Where (and What) To Eat in Athens

Greek food can be bizarrely good; and following is a guide to some of the best restaurants in Athens, Greece. The flavors of Greek food have been shaped over thousands of years, and the history of Greek food includes Middle Eastern as well as Italian influences. Common cooking ingredients include feta cheese, olive oil, yogurt, olives, fresh fruit and vegetables, fish, and lamb. From breakfast pastries and Greek street food to horiatiki salata and roasted octopus, I can’t

get enough.

We know the horiatiki salata as the Greek Salad, but the freshness of the ingredients used – as well as a little love – makes eating a horiatiki salata in Greece a revelatory experience. First, there’s no lettuce. Second, the feta cheese used is richer than any I’ve tasted in the U.S. Finally, it comes saturated in high-quality Greek extra-virgin olive oil. Yum.

Another traditional Greek food is spanakopita. This is a savory pastry that is usually eaten in the morning or in the afternoon. The flaky pastry is stuffed with spinach and cheese. My favorite spanakopita is shaped like a spiral. If it has only cheese inside, it’s called tiropita.

The best street food in Athens has got to be souvlakia, or giros. You’ll see Donar Kebab stands too, which are a Turkish version of souvlakia. In Athens, both are similar, that is to say, delicious! Souvlakia means shishkebob meat. In the street-food version, the meat is served in a pita with fresh vegetables and tzatziki, a cucumber-dill yogurt sauce. You get to choose your toppings. I recommend trying one of the souvlakia restaurants below before grabbing a souvlakia from a stand

For dinner, make sure to try the popular Greek appetizer dolmadakia, which consists of grape leaves stuffed with meat, usually lamb, or rice with vegetables. Delicious Greek main courses include moussaka (a baked dish somewhat like lasagna with three delicious layers – eggplant, lamb, and béchamel sauce – balanced with traditional spices), Smyrna meatballs (long meatballs seasoned with cumin, cinnamon [and more], and served with tomato sauce, and kokoretsi (lamb or goat innards, including heart, liver, and sweetbreads, seasoned with olive oil and lemon and grilled).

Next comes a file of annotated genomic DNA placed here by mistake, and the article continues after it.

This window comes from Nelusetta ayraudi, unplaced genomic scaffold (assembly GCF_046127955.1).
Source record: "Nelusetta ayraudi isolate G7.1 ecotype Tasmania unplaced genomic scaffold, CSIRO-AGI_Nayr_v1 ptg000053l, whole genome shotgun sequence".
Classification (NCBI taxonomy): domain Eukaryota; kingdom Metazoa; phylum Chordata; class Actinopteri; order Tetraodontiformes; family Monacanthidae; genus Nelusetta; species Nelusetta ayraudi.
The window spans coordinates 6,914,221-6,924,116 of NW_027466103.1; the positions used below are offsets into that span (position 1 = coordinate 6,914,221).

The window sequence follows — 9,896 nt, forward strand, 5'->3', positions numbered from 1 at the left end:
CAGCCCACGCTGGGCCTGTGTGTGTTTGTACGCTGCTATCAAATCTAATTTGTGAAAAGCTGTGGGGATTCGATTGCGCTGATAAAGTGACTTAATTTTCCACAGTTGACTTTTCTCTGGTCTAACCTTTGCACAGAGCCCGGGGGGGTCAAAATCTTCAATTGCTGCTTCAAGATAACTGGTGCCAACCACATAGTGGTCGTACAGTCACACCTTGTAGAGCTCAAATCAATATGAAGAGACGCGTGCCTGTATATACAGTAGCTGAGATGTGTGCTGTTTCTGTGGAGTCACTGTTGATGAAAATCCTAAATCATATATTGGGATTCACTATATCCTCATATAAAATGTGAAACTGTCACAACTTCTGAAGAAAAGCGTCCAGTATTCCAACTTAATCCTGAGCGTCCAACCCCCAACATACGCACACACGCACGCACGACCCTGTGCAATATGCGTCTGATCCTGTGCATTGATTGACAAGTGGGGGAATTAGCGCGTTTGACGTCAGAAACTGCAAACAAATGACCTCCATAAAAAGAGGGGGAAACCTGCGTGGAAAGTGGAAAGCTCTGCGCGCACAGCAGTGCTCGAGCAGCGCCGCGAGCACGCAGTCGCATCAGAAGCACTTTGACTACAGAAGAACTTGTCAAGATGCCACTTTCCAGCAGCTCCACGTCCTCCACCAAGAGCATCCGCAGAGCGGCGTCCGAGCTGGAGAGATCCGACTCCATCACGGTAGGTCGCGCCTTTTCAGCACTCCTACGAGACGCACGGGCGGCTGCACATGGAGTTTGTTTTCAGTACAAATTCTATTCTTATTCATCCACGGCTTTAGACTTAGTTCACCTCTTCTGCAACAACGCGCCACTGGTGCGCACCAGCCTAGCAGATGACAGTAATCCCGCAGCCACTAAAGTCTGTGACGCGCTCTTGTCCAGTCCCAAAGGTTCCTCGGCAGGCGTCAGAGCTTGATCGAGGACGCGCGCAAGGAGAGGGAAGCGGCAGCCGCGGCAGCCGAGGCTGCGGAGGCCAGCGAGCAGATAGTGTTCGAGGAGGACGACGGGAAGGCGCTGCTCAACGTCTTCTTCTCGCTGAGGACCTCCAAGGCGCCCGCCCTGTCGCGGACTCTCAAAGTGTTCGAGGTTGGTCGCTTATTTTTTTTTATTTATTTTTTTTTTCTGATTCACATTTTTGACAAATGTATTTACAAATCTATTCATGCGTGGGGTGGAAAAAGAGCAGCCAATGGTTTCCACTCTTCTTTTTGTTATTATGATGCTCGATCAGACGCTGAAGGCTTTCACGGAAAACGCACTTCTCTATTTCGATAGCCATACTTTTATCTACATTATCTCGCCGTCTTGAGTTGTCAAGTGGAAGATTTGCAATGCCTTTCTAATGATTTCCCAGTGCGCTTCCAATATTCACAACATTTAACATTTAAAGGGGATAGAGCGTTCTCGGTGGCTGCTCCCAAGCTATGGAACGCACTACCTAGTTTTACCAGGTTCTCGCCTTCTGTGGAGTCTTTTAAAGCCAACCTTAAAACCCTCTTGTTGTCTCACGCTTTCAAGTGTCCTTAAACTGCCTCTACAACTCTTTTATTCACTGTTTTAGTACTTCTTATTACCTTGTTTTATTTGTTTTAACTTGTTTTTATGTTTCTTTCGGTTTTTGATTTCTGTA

Here are some of the best places to eat in Athens, Greece. I’ve organized them by price, beginning with the least expensive restaurants.

Key (price in euros for two people without drinks):
€ up to 30
€€ 31-60
€€€ 61-99
€€€€ 100+

First things first: a couple restaurants that sell great souvlakia are Thanasis (Mitropoleos 69, Athens – on Monastiraki square) and Kostas (5 Pentelis, Athens – near the Syntagma Metro stop).

The Butcher Shop – €€
A psistaria, or grill, this restaurant features organic meat cooked in the particular styles of particular Greek villages. It’s located right in the thick of the Gazi neighborhood’s nightlife. If you prefer seafood, try Sardelles, which is next door and operated by the same owner.
Persphoni 19, Athens
Tel: 210-341-3440

Tzitzikas kai Mermiga – €€

Serving modernized Greek food, this tavern has great atmosphere. Especially good if you’re looking for something that’s both Greek and out of the ordinary. Two locations.
(in city center): Aischilou 26, Athens
Tel: 210-681-0529

To Kafeneio – €€
This restaurant has been serving traditional, no-frills Greek food for decades. It does it right. Great for lunch or dinner, located in the Plaka neighborhood.
Epicharmou 1, Athens
Tel: 210-324-6916

Varoulko – €€€€
Traditional Greek food cooked by a Michelin-star chef. It is located a little out of the city center, so you may want to take a taxi.
Piraeus 80, Athens
Tel: 210-522-8400

Spondi – €€€€
No list of Athens restaurants would be complete without mentioning this Michelin-rated 2-star restaurant. Chef Bignon doesn’t limit himself to any one style of cuisine, but uses the freshest ingredients to create his signature dishes. Food as theater.
Pyrronos 5, Athens
Tel: 210-756-4021

Written by Mattie Bamman for EuropeUpClose.com

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Comments

  1. says

    Don’t forget Kouklis on Tripodon Street (we always call it “The Flaming Sausages” because they serve them there.
    (in Plaka not far from Lysikratis monument.)

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